First, there is Experienced Faith
The core of a person’s faith is that which we experience from our early years of childhood (or through exposure and reorientation to a new faith system). We are beneficiaries who receive the faith of those who nurture, teach and indoctrinate us. At this stage we are very impressionable and moldable. It shapes us in a particular spiritual way, leaving an indelible impression on our faith core.

Second, comes Affiliative Faith
As an individual gradually internalizes and exhibits the various beliefs, values, and religious practices of his/her family, social group or faith community, another ring is formed. During this stage, the person mimics the characteristics of the nurturing individuals and receives acceptance as a member of that particular faith tradition. This participation and self-identification may be formalized through a religious rite/ritual such as baptism, confirmation, placing church membership, or may simply be understood. 

During this stage of faith development, the individual often experiences a time of testing as peer expectations may either converge with or diverge from that of the religious group. When traditions, practices and values are similar, there is generally a good match and the person will merge his or her identity with that of the church or faith community. Little room exists for personal differences or preferences due to the group’s persuasive power and emphasis on unity and conformity in theological beliefs (orthodoxy) and practice (orthopraxy).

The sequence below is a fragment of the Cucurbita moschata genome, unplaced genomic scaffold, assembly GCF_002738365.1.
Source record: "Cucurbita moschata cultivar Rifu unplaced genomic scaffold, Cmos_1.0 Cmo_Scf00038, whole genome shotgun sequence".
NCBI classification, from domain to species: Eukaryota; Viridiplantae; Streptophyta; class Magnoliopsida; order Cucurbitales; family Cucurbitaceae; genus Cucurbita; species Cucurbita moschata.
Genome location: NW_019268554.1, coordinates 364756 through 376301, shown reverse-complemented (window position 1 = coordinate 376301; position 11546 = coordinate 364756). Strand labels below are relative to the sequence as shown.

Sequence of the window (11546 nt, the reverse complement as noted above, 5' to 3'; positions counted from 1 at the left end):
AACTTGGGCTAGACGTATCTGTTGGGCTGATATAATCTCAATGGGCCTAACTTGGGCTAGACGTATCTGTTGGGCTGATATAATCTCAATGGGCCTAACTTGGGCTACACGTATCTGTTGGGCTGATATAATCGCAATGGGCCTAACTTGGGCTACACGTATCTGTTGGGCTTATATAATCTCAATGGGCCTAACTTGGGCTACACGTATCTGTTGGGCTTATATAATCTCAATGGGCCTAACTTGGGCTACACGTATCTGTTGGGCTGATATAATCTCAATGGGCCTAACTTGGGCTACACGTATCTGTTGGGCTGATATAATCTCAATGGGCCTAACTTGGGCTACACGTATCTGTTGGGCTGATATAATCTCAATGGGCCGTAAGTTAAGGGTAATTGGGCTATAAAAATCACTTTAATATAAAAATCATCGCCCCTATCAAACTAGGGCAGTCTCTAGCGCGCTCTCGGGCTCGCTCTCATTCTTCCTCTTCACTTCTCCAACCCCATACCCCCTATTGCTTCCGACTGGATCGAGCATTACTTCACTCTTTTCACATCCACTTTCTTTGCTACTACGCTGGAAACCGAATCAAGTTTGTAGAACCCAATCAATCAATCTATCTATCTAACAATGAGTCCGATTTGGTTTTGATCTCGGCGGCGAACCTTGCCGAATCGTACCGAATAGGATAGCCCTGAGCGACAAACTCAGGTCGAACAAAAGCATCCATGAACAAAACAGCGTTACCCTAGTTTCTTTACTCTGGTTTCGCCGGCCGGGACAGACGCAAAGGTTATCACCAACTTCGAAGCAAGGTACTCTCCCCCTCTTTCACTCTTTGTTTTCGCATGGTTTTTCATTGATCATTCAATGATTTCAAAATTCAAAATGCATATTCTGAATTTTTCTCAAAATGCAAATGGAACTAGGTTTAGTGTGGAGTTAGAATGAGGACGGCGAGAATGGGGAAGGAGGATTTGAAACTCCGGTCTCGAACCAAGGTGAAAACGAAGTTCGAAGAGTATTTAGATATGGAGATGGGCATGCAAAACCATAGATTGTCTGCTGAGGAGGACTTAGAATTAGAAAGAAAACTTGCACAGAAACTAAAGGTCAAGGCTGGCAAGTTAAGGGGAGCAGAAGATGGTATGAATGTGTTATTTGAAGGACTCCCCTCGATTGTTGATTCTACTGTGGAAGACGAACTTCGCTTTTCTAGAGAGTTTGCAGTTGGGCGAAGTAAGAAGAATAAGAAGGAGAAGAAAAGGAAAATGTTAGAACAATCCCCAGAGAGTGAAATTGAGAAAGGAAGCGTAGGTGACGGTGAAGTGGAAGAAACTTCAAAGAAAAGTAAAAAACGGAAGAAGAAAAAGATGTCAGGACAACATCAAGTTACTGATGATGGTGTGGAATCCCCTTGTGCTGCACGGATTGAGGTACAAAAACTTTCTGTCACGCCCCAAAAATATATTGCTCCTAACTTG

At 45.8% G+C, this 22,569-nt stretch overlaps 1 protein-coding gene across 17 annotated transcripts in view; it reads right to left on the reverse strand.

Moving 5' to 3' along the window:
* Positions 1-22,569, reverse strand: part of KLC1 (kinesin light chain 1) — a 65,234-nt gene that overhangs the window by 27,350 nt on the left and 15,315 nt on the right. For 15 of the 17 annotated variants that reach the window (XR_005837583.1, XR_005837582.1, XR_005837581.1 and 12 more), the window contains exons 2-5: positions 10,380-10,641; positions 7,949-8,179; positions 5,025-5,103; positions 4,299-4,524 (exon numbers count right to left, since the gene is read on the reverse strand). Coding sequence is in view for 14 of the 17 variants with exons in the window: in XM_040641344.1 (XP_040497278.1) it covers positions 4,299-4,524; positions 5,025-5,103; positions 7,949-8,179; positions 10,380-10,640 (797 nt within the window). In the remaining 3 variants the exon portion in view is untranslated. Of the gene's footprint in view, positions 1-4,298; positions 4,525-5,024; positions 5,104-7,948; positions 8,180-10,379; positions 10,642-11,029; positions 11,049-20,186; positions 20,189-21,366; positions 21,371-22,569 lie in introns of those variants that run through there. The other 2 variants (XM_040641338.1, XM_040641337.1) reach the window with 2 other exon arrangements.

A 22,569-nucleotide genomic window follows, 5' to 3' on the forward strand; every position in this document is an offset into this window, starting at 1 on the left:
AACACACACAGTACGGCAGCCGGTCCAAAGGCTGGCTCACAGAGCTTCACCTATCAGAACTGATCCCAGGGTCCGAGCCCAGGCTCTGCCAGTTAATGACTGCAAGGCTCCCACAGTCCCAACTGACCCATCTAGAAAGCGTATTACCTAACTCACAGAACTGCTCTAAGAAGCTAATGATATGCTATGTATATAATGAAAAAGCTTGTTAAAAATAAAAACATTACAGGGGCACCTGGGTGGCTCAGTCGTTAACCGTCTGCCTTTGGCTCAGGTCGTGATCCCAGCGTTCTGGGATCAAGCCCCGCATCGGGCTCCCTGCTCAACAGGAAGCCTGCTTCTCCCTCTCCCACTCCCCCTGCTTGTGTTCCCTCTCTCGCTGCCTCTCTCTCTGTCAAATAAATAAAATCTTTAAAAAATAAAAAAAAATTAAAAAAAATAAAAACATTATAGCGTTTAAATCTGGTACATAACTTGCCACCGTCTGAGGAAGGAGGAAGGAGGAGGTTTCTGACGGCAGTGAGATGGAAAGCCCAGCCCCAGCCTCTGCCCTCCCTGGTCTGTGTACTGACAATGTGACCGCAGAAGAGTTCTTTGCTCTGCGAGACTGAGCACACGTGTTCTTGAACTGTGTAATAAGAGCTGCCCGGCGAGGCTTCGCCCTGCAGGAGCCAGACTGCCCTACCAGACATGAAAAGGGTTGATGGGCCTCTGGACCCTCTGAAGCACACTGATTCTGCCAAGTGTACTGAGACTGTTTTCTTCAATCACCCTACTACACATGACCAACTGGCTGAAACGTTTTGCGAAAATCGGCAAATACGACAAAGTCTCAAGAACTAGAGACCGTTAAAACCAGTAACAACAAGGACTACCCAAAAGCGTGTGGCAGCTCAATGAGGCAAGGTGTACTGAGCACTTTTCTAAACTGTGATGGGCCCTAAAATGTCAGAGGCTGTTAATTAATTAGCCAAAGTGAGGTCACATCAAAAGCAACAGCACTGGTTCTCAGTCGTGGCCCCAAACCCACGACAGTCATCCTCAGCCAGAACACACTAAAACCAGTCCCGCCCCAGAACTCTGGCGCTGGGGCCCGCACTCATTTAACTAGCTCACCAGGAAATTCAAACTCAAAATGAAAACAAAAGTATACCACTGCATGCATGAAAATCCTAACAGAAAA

The deep psychological need to feel accepted, to belong, to feel secure, and to have a sense of power and identity that are derived from group membership are important factors in forming one’s faith during this time-period. It is usually during adolescence, at the earliest, that this level of faith is demonstrated.

Third, there is Searching Faith
The process of faith development reaches a pivotal juncture when an individual becomes aware that his or her personal beliefs or lived experience may no longer be consistent with the faith community, or when one starts questioning certain fundamental beliefs, doctrines or religious practices. This uncomfortable, albeit growthful, dynamic occurs as one becomes aware of the reality that one’s faith has been shaped by others perhaps more than by one’s own personal study and conviction. Therefore, a decision must be made whether or not to buy-in, live out, and accept responsibility for a personal interpretation of one’s faith rather than merely accepting the religious community’s interpretation. During this stage, there is often experimentation in which individuals explore viable alternatives or make commitments to other persons or causes that may be appear potentially promising in establishing greater personal conviction and active practice of one’s faith.